| FOR IMMEDIATE RELEASE
THURSDAY, NOVEMBER 13, 2003
TDD (202) 514-1888
FORMER INDIANAPOLIS BOOKSTORE MANAGERS INDICTED
ON PRICE-FIXING CHARGE
WASHINGTON, D.C. A federal grand jury in Indianapolis today indicted the former managers of competing bookstores serving the Indiana University Purdue University Indianapolis (IUPUI) joint campus for participating in a price-fixing conspiracy involving the sale of medical and other textbooks, the Department of Justice announced.
According to the indictment filed today in U.S. District Court in Indianapolis, Harold E. Vogel, the former manager of IUPUI's textbook stores, and Dennis L. Saner, the former manager of a competing off-campus bookstore, conspired to eliminate competition in the market for medical and other textbooks sold on or near the IUPUI campus from approximately April 2001 through November 2002.
Textbooks are typically, though not exclusively, purchased by undergraduate and graduate students at colleges, universities, and other institutions of higher learning for use in conjunction with specific class requirements. Medical textbooks are textbooks that are primarily published for, and sold to, students whose studies focus on medicine, health sciences, and related fields.
"When competitors stop competing and start colluding, consumers lose," said James M. Griffin, Deputy Assistant Attorney General in charge of the Antitrust Division's Criminal Enforcement Program. "Students should be able to enjoy the benefits of competition--competitive prices and more choices."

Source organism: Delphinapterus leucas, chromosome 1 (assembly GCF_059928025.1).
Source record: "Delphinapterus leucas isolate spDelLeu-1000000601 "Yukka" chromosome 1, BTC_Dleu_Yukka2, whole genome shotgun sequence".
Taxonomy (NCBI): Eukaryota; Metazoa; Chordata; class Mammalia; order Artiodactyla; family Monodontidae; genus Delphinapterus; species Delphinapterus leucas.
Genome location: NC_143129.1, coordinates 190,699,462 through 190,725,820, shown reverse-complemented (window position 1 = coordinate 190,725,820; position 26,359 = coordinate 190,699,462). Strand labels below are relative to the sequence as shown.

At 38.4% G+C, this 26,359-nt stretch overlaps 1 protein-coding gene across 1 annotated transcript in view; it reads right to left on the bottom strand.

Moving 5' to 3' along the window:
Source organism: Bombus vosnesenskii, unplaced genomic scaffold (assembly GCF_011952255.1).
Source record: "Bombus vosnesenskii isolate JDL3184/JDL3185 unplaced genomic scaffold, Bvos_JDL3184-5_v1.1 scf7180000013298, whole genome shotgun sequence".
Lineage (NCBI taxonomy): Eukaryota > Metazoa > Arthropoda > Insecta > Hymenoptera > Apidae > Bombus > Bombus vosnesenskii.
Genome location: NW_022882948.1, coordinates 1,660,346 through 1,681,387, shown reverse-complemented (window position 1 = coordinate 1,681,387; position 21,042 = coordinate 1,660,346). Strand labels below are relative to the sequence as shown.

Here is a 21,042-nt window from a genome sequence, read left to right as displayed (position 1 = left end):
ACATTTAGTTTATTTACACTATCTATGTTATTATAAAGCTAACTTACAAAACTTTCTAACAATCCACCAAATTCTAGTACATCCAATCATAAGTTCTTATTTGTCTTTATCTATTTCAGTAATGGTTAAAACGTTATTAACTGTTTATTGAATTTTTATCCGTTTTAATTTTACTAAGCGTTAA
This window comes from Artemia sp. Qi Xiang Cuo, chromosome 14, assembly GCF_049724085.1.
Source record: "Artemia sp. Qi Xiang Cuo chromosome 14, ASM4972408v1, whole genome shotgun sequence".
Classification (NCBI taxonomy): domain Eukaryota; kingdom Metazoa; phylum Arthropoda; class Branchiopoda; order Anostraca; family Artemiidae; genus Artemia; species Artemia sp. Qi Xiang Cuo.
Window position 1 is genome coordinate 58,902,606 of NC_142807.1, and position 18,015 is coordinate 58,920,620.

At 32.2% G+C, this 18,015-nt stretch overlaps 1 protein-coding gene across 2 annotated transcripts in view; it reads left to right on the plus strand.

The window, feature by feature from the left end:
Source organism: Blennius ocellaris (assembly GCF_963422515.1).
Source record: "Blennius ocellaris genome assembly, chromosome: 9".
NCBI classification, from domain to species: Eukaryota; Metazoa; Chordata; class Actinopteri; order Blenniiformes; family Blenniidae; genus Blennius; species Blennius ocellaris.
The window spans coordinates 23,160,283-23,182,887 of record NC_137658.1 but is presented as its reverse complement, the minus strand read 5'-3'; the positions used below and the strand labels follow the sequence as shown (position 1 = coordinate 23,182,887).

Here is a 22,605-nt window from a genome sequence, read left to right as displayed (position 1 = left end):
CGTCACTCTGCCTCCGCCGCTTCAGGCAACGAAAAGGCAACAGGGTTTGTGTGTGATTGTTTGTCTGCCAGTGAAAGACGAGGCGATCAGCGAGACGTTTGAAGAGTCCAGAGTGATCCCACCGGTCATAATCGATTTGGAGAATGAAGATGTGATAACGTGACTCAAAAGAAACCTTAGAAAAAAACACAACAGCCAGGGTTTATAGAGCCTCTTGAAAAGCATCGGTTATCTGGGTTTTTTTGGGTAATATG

According to the charge, the conspirators organized and participated in a meeting to discuss competition between their bookstores on or near the IUPUI campus. At that meeting the conspirators agreed to eliminate discounts on medical textbooks and to increase their profit margins for new textbooks from 25 percent to 27 percent.
Saner and Vogel are charged with price fixing in violation of the Sherman Act (15 U.S.C. § 1), which carries a maximum penalty for individuals of three years in prison and a fine of $350,000. The maximum fine may be increased to twice the gain derived from the crime or twice the loss suffered by the victims of the crime if either of those amounts is greater than the statutory maximum fine.
The ongoing investigation of the retail textbook industry is being conducted by the Antitrust Division's Chicago Field Office. Anyone with information concerning price fixing or other anticompetitive conduct in the retail textbook industry should contact the Chicago Field Office of the Antitrust Division at 312-353-7530.